To refresh your memory, LOW refers to a nuclear state launching a retaliatory strike when it believes that it has detected nuclear weapons headed towards it soil. In another words, the attacked state isn’t waiting around for the decisive confirmation that detonation constitutes. Needless to say, accidents happen. (The most famous was in 1983 when Soviet ballistics officer Stanislav Petrov was brave enough to act on his judgment that an alarm supposedly informing him that the United States had launched a nuclear attack on the Soviet Union was false.) Continue reading
When the subject of torture in the abstract is broached, the conversation tends to wend its way toward the terrorist and the ticking time-bomb scenario. You know how it goes: a terrorist group announces that a nuclear bomb it’s planted in a major American city will be detonated unless its demands are met. One of its members is captured. Time to take off the shackles on torture and let ‘er rip, right?
However, when a scenario hinges on not only the ultimate weapon, but one set to go off at a time that’s both predetermined and rapidly approaching, it’s no longer a test case for torture. Instead the debate slips down a peg in hierarchy to one about torture under highly specific circumstances. The option often poised in counterpoint to torture — becoming intimate with the subject and winning his or her trust over repeated interrogation sessions — is removed because of the time constraints. The scenario, in other words, becomes tantamount to the plot device of a movie. Continue reading
In the words of the old Sammy Cahn and Jimmy Van Heusen song, as made famous by Frank Sinatra, nonproliferation and disarmament, like love and marriage, “go together like a horse and carriage.” Nonproliferation — preventing states that don’t currently possess nuclear weapons — works in tandem with disarmament — states with nuclear weapons divesting themselves of same. “You can’t have one without the other.” Right?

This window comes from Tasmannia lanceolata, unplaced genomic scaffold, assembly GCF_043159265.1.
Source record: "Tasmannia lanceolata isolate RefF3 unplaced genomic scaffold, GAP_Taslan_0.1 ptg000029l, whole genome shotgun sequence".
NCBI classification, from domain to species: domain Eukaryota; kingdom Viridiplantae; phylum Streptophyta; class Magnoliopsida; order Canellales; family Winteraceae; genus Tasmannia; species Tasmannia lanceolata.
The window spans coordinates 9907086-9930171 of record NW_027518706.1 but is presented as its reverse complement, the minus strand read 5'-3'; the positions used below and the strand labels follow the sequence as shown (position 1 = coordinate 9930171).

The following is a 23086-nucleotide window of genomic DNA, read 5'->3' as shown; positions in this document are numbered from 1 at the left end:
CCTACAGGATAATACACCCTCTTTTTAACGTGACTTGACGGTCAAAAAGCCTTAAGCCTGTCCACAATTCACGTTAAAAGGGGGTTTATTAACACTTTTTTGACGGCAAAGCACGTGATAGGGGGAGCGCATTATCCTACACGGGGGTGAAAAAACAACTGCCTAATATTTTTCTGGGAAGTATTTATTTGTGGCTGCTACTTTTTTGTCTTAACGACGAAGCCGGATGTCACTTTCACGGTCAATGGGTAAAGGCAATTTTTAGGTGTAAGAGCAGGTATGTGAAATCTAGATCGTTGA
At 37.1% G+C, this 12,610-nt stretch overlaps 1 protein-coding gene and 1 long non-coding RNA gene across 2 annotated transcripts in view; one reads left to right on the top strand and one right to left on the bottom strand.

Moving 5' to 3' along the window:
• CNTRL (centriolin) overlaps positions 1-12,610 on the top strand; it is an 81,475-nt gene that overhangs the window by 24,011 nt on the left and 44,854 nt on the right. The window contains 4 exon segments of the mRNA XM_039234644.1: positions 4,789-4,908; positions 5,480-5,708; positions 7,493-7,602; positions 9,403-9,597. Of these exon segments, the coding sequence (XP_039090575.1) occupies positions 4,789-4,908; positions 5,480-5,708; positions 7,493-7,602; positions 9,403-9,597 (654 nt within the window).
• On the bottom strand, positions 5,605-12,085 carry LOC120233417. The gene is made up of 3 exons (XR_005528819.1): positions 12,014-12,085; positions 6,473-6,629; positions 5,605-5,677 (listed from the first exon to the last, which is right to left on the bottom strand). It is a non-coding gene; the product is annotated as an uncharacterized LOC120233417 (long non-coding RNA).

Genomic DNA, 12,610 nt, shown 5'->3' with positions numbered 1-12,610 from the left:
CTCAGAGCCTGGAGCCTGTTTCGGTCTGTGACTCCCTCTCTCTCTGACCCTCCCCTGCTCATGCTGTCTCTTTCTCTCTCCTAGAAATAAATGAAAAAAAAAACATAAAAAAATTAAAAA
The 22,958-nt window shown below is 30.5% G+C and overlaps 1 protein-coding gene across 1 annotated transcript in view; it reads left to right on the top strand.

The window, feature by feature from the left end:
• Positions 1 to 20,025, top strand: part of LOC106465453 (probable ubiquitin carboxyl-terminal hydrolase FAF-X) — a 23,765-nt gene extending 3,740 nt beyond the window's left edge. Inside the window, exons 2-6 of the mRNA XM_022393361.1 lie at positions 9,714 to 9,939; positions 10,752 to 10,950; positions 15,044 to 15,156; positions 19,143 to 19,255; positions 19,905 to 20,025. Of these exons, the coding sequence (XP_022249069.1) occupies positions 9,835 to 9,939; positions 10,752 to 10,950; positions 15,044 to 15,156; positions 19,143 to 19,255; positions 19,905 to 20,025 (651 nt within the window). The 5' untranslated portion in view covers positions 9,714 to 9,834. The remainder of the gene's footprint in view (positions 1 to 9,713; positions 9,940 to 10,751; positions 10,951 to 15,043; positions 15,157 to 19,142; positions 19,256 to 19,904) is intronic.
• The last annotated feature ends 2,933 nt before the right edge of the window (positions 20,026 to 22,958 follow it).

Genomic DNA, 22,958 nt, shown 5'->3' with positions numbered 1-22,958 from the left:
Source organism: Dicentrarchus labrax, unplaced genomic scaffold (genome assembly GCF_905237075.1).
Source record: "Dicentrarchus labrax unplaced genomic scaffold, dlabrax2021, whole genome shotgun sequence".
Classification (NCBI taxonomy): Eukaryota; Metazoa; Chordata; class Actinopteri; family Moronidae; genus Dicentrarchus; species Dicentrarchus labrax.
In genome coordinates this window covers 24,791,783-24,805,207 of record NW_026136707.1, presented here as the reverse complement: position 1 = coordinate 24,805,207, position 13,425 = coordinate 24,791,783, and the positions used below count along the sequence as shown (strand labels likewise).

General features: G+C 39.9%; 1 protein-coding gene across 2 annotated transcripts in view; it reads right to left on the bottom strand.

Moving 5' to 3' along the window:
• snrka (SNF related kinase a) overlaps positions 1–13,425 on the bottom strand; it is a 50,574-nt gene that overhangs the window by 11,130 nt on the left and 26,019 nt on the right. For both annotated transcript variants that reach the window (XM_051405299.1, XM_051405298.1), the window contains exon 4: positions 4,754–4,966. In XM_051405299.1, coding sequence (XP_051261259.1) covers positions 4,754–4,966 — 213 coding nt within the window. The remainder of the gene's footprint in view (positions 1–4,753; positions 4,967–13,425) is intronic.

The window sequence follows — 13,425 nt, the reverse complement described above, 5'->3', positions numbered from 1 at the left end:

After all — continuing with the musical metaphor — that’s how the refrain goes in that old strain of a treaty, the NPT (nuclear Non-Proliferation Treaty). Let’s all sing the sixth stanza (aka, article) together: “Each of the Parties to the Treaty undertakes to pursue negotiations in good faith on effective measures relating to cessation of the nuclear arms race at an early date and to nuclear disarmament, and on a treaty on general and complete disarmament under strict and effective international control.” (Actually, it would probably require a good rapper to do it justice.) Continue reading
It’s not just the Obama administration against which Republican senators under the guidance of Jon Kyl pit themselves when they oppose New START. In fact, perhaps bewitched by Tea Party-style incoherence, they’ve also placed themselves in the unlikely position of bucking the national defense establishment, to which traditionally they’ve been joined at the hip. New START, of course, enjoys the support of Secretary of Defense Gates and the Pentagon.
There’s no love lost on New START by this author, in part because its cuts are token, but, more to the point, because it’s come at too high a cost — a commitment to spend $86.2 billion on maintaining current operations of the nuclear weapons complex along with modernization of the stockpile and infrastructure. The Republicans and the Obama administration, in fact, are making it more and more difficult to pin the label “paranoid” on left-wing disarmament advocates who suspect New START is just a smokescreen that they’re both using to ensure that the nuclear weapons industry continues in perpetuity. Continue reading
That is, six times the cost of the division of the Manhattan Project (to develop nuclear weapons during World War II) that was based in New Mexico. The heart of it — what later became known as Los Alamos National Laboratory. Odds are, with the Cold War consigned to history, you couldn’t have imagined that a nuclear weapons facility of such immensity was still on the table.